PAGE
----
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Library News 1109

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Preserving the freedom to read

By Joan Richoz

Each year, Canada's Book and Periodical Council sponsors Freedom to Read Week (Feb. 22-28) to highlight concerns about book challenges and bannings by Canada Customs, by school and library boards, and by people who think they can decide what Canadians should not read.

It is also is intended to focus public attention on the vital issue of intellectual freedom. As long as humans have enjoyed the freedom to express themselves, some have wished to restrict that freedom. As some of us thrive on voicing our thoughts and feelings and experiences, others fear the consequences of those thoughts. It is not surprising that Freedom to Read Week has become an annual event in Canada, because the right to free expression remains as sensitive and vital an issue as ever.

In 2003 there were many challenges to our intellectual freedom. Our provincial governments continued to decrease their funding to school libraries despite overwhelming evidence that shows that the health of school libraries has a direct effect on student performance. In Whistler, the secondary school was without a teacher-librarian for the first few months in the fall due to a budget shortfall. Concerned parents pressured the administration and school board and the school library is now open a limited number of hours per week.

On the other hand we are fortunate that our National Librarian, Roch Carrier, (author of the well-known children’s book, The Hockey Sweater ) and the Canadian Coalition for School Libraries are taking a proactive role by campaigning to restore school library funding in every part of Canada.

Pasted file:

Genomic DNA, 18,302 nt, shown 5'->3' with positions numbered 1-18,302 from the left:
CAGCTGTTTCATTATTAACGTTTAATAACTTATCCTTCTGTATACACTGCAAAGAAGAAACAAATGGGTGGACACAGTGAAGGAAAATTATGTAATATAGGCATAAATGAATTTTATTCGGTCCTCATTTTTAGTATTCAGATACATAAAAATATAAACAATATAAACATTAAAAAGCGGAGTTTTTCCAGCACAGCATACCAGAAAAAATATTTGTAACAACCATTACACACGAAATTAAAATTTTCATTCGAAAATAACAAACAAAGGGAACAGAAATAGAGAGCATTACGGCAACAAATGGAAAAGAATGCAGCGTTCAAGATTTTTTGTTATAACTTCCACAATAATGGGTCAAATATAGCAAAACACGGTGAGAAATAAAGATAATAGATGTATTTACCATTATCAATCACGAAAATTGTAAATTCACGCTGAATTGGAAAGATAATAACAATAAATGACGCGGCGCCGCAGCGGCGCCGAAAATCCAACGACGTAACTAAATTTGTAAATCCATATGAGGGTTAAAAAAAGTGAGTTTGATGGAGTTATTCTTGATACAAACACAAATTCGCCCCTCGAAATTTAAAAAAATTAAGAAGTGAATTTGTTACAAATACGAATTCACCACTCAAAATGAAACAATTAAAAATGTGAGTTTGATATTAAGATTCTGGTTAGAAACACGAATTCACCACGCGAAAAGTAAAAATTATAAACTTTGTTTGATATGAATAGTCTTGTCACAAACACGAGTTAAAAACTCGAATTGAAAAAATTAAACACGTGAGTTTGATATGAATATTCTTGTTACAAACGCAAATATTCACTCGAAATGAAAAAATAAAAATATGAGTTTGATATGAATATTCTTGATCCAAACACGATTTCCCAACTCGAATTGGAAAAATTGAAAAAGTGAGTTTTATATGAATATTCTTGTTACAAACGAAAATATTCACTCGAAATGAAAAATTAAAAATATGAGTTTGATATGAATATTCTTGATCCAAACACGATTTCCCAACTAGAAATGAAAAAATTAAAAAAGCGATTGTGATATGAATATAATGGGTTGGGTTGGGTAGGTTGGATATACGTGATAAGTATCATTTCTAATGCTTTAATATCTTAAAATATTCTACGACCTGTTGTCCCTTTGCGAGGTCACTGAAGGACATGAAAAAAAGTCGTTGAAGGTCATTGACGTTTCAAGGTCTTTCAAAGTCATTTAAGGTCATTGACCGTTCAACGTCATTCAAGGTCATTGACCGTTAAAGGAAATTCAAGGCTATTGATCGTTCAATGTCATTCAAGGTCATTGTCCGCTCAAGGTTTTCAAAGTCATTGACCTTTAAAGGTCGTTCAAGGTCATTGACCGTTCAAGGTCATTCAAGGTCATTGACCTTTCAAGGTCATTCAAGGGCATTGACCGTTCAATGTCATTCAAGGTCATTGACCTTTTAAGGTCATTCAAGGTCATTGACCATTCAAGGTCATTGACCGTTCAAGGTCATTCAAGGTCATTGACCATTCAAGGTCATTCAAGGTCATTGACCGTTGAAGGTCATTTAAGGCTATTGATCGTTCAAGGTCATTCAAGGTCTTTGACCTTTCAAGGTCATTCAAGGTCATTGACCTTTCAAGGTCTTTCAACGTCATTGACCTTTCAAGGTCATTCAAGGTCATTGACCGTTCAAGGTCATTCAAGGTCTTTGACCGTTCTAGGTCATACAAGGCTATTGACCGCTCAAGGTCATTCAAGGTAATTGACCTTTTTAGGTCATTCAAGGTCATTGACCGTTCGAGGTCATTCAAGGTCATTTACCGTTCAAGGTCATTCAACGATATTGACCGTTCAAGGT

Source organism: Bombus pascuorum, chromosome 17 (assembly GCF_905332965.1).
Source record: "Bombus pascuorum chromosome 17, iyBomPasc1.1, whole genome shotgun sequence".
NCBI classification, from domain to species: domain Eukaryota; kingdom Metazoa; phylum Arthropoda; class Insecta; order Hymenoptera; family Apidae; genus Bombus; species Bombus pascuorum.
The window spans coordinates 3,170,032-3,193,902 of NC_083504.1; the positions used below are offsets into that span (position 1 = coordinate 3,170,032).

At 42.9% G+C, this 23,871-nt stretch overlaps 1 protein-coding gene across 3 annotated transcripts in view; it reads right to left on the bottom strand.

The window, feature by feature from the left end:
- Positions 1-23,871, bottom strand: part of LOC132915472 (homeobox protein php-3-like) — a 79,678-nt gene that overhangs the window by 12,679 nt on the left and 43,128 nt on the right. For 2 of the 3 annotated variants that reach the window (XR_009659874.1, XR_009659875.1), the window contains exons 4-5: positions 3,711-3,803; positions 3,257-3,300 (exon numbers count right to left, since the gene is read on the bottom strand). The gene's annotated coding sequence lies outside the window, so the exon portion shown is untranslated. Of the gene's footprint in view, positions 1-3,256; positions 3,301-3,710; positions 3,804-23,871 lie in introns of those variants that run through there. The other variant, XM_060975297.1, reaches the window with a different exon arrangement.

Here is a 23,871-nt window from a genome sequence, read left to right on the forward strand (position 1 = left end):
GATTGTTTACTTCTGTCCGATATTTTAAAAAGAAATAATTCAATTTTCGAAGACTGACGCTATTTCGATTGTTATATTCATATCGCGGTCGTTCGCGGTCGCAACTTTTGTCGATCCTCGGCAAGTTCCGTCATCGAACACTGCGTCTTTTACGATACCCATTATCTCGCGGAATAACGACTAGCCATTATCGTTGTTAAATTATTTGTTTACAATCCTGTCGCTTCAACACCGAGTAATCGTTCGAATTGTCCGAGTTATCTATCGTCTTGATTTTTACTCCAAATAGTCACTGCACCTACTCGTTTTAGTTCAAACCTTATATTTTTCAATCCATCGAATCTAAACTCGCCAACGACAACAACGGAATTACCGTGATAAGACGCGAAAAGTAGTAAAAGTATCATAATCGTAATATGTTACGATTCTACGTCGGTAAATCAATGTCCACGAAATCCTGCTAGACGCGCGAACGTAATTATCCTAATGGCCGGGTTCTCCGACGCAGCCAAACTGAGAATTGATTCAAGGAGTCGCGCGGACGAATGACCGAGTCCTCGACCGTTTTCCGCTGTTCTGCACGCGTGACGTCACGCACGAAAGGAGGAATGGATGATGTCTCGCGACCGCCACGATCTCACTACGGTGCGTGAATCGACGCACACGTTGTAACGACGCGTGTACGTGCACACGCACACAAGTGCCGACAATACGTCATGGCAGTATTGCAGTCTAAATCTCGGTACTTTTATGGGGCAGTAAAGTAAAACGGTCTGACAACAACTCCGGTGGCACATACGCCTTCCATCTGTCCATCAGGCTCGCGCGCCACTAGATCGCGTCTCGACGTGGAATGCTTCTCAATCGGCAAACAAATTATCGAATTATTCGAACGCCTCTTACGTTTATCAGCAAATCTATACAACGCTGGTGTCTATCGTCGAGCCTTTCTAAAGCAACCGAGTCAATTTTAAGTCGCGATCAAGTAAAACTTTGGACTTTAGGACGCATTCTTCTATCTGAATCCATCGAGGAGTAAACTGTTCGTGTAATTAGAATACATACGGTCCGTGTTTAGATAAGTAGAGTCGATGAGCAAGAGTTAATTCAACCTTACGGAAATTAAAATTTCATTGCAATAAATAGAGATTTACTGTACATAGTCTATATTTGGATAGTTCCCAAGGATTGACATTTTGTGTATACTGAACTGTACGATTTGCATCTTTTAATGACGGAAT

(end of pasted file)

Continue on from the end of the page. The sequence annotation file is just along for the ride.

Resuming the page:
Check out the report by Dr. Ken Haycock that warned of the effects of major funding cuts on school libraries in Canada at www.peopleforeducation.com/librarycoaltion/Report03.pdf

Our freedom of expression was sharply curtailed by CanWest Global Communications who demanded that all its newspapers – including the National Post – carry identical editorials written by the corporation's head office in Winnipeg. The move prompted journalists to condemn the reduced diversity of opinion in local newspapers.

In 2001 unprecedented interference in library policy arose when the city councillors of Hull, Quebec, ordered the municipal library to withdraw 180 adult comic books from its public shelves. In doing so, city politicians violated the usual arm's-length relationship between themselves and public libraries. In 2002, the order was withdrawn after widespread public condemnation.

Despite these attempts to limit our access to books, we must applaud people like James Chamberlain and his colleagues for their successful campaign to get B.C.'s Surrey School Board to accept the use of picture books depicting same-sex families in the district's primary classrooms. In December 2002, the Supreme Court of Canada ruled that the school board was wrong to keep the books out of classrooms on religious grounds because the ban went against the provincial government's policy of encouraging tolerance and diversity in public schools. At the B.C. Library Conference in 2003, James Chamberlain received the Award for the Advancement of Intellectual Freedom in Canada, presented by the Canadian Library Association, for his outstanding contribution to intellectual freedom and demonstrating leadership and courage in resisting censorship and opposing violations of intellectual freedom in Canada.

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